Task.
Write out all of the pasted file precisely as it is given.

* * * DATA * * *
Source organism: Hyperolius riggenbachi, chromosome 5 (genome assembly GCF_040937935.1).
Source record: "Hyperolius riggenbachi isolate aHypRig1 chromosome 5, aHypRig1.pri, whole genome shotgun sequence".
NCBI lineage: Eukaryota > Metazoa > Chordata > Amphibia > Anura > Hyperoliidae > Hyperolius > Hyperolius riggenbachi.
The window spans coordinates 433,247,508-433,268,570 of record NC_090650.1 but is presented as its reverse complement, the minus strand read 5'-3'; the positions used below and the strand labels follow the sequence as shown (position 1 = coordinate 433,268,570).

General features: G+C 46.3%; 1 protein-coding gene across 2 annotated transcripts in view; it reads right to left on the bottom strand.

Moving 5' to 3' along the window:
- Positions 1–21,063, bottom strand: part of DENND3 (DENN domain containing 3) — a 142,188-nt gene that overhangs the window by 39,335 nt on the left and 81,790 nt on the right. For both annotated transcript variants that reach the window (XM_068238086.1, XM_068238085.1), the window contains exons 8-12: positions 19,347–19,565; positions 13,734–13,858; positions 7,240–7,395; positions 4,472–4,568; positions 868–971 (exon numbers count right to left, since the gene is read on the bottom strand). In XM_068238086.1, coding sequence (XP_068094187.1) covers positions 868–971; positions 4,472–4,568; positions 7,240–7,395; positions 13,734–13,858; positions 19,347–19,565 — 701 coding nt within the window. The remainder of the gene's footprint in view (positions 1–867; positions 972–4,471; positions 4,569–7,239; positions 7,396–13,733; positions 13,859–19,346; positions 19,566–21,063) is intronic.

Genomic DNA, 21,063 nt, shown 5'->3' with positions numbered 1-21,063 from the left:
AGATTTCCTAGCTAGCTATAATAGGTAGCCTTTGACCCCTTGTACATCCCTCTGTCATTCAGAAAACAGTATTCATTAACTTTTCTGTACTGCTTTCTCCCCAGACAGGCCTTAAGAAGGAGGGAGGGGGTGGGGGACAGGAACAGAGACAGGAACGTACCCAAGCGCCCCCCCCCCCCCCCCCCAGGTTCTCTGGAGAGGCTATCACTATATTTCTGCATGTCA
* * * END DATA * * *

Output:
Source organism: Hyperolius riggenbachi, chromosome 5 (genome assembly GCF_040937935.1).
Source record: "Hyperolius riggenbachi isolate aHypRig1 chromosome 5, aHypRig1.pri, whole genome shotgun sequence".
NCBI lineage: Eukaryota > Metazoa > Chordata > Amphibia > Anura > Hyperoliidae > Hyperolius > Hyperolius riggenbachi.
The window spans coordinates 433,247,508-433,268,570 of record NC_090650.1 but is presented as its reverse complement, the minus strand read 5'-3'; the positions used below and the strand labels follow the sequence as shown (position 1 = coordinate 433,268,570).

General features: G+C 46.3%; 1 protein-coding gene across 2 annotated transcripts in view; it reads right to left on the bottom strand.

Moving 5' to 3' along the window:
- Positions 1–21,063, bottom strand: part of DENND3 (DENN domain containing 3) — a 142,188-nt gene that overhangs the window by 39,335 nt on the left and 81,790 nt on the right. For both annotated transcript variants that reach the window (XM_068238086.1, XM_068238085.1), the window contains exons 8-12: positions 19,347–19,565; positions 13,734–13,858; positions 7,240–7,395; positions 4,472–4,568; positions 868–971 (exon numbers count right to left, since the gene is read on the bottom strand). In XM_068238086.1, coding sequence (XP_068094187.1) covers positions 868–971; positions 4,472–4,568; positions 7,240–7,395; positions 13,734–13,858; positions 19,347–19,565 — 701 coding nt within the window. The remainder of the gene's footprint in view (positions 1–867; positions 972–4,471; positions 4,569–7,239; positions 7,396–13,733; positions 13,859–19,346; positions 19,566–21,063) is intronic.

Genomic DNA, 21,063 nt, shown 5'->3' with positions numbered 1-21,063 from the left:
AGATTTCCTAGCTAGCTATAATAGGTAGCCTTTGACCCCTTGTACATCCCTCTGTCATTCAGAAAACAGTATTCATTAACTTTTCTGTACTGCTTTCTCCCCAGACAGGCCTTAAGAAGGAGGGAGGGGGTGGGGGACAGGAACAGAGACAGGAACGTACCCAAGCGCCCCCCCCCCCCCCCCCCAGGTTCTCTGGAGAGGCTATCACTATATTTCTGCATGTCA